A federal report released last week forecast sea levels in the contiguous United States to rise by about a foot in the next 30 years. These findings support predictions in previous North Carolina-based reports.
The report, Global and Regional Sea Level Rise Scenarios for the United States, led by the National Oceanic and Atmospheric Administration, does not contain new information — it’s a synthesis of the latest data available – but sea level rise researcher Rick Luettich says what makes this report stand out is the certainty of the predictions over the next few decades.
Luettich, who is director of the University of North Carolina Chapel Hill’s Institute of Marine Sciences in Morehead City, said that the report’s data didn’t surprise him. “I think the information that’s in this report is very consistent with what was in the North Carolina Climate Science report that came out about two years ago.”
In addition to being an author of the sea level rise section in the 2020 state Climate Science Report, Luettich is director of the Coastal Resilience Center of Excellence, a UNC-led program funded through the Department of Homeland Security Science and Technology Directorate.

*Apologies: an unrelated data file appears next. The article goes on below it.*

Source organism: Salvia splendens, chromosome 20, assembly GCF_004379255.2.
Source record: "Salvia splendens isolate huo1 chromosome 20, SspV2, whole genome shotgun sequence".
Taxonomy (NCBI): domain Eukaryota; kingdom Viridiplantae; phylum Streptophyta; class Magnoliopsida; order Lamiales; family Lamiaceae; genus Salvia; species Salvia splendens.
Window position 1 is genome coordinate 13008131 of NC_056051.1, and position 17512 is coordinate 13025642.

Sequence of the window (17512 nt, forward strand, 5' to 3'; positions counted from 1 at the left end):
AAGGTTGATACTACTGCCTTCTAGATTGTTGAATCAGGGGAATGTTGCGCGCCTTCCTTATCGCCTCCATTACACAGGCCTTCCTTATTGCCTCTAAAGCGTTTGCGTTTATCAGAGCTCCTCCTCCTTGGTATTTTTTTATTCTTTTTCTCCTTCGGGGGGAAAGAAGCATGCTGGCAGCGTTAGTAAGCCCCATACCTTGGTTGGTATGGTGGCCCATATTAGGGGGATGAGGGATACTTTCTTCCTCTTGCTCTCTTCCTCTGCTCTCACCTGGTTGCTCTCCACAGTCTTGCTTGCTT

He said what makes the latest report different is the clarity of the data, that is what’s compelling. It’s time to stop pretending the outcome will be different than what the data suggests.
“We should recognize that the data is very definitive,” Luettich said.
He explained that over a fairly small period – three decades — there will be significant changes and consequences from sea level rise. The converging information is giving researchers “a pretty tight understanding of exactly what that’s likely to be. The uncertainty levels are starting to diminish, particularly over that 30-year timeframe.”
Researchers have long been warning that change was coming. “This report, I think, says climate change is already here,” he said.
The Sea Level Rise and Coastal Flood Hazard and Tools Interagency Task Force, which produced the report, based its findings on NOAA’s tide gauge data and satellite observations as well as the sixth Assessment Report of the Intergovernmental Panel on Climate Change, or IPCC, released in August 2021.